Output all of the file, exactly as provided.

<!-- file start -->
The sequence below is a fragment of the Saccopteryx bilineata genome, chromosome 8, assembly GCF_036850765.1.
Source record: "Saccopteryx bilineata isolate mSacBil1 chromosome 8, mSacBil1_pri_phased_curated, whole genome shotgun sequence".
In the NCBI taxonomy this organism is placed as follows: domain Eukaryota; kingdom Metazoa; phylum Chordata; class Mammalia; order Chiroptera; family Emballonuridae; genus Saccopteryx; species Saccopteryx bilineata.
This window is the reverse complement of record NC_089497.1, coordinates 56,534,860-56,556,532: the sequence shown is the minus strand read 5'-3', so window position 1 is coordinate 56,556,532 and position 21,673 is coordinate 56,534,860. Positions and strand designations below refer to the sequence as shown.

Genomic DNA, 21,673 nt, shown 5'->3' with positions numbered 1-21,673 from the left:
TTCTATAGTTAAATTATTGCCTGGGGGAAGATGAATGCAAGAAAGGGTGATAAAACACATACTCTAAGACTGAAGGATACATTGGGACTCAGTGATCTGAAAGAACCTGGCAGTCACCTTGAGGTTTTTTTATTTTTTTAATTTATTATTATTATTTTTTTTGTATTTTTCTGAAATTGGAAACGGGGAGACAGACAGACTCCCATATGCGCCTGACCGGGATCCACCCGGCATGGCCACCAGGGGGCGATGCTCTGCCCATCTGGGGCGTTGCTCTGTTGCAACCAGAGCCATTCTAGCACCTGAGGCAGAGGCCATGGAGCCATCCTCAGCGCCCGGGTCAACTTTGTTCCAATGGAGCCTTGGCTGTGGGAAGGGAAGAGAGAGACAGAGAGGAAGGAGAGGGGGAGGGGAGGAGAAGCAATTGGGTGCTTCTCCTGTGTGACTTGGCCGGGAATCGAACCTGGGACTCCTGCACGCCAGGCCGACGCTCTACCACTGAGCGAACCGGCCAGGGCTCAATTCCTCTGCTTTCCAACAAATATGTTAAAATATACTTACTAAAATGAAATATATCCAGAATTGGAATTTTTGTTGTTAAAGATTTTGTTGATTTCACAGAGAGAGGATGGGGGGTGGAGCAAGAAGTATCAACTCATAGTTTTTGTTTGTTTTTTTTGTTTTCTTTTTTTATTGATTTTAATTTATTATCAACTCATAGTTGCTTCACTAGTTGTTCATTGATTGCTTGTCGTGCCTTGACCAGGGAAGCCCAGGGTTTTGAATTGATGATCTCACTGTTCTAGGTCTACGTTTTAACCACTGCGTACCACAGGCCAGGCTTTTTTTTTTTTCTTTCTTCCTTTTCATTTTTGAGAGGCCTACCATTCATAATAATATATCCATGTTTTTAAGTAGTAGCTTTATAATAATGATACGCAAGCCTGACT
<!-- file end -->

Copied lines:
The sequence below is a fragment of the Saccopteryx bilineata genome, chromosome 8, assembly GCF_036850765.1.
Source record: "Saccopteryx bilineata isolate mSacBil1 chromosome 8, mSacBil1_pri_phased_curated, whole genome shotgun sequence".
In the NCBI taxonomy this organism is placed as follows: domain Eukaryota; kingdom Metazoa; phylum Chordata; class Mammalia; order Chiroptera; family Emballonuridae; genus Saccopteryx; species Saccopteryx bilineata.
This window is the reverse complement of record NC_089497.1, coordinates 56,534,860-56,556,532: the sequence shown is the minus strand read 5'-3', so window position 1 is coordinate 56,556,532 and position 21,673 is coordinate 56,534,860. Positions and strand designations below refer to the sequence as shown.

Genomic DNA, 21,673 nt, shown 5'->3' with positions numbered 1-21,673 from the left:
TTCTATAGTTAAATTATTGCCTGGGGGAAGATGAATGCAAGAAAGGGTGATAAAACACATACTCTAAGACTGAAGGATACATTGGGACTCAGTGATCTGAAAGAACCTGGCAGTCACCTTGAGGTTTTTTTATTTTTTTAATTTATTATTATTATTTTTTTTGTATTTTTCTGAAATTGGAAACGGGGAGACAGACAGACTCCCATATGCGCCTGACCGGGATCCACCCGGCATGGCCACCAGGGGGCGATGCTCTGCCCATCTGGGGCGTTGCTCTGTTGCAACCAGAGCCATTCTAGCACCTGAGGCAGAGGCCATGGAGCCATCCTCAGCGCCCGGGTCAACTTTGTTCCAATGGAGCCTTGGCTGTGGGAAGGGAAGAGAGAGACAGAGAGGAAGGAGAGGGGGAGGGGAGGAGAAGCAATTGGGTGCTTCTCCTGTGTGACTTGGCCGGGAATCGAACCTGGGACTCCTGCACGCCAGGCCGACGCTCTACCACTGAGCGAACCGGCCAGGGCTCAATTCCTCTGCTTTCCAACAAATATGTTAAAATATACTTACTAAAATGAAATATATCCAGAATTGGAATTTTTGTTGTTAAAGATTTTGTTGATTTCACAGAGAGAGGATGGGGGGTGGAGCAAGAAGTATCAACTCATAGTTTTTGTTTGTTTTTTTTGTTTTCTTTTTTTATTGATTTTAATTTATTATCAACTCATAGTTGCTTCACTAGTTGTTCATTGATTGCTTGTCGTGCCTTGACCAGGGAAGCCCAGGGTTTTGAATTGATGATCTCACTGTTCTAGGTCTACGTTTTAACCACTGCGTACCACAGGCCAGGCTTTTTTTTTTTTCTTTCTTCCTTTTCATTTTTGAGAGGCCTACCATTCATAATAATATATCCATGTTTTTAAGTAGTAGCTTTATAATAATGATACGCAAGCCTGACT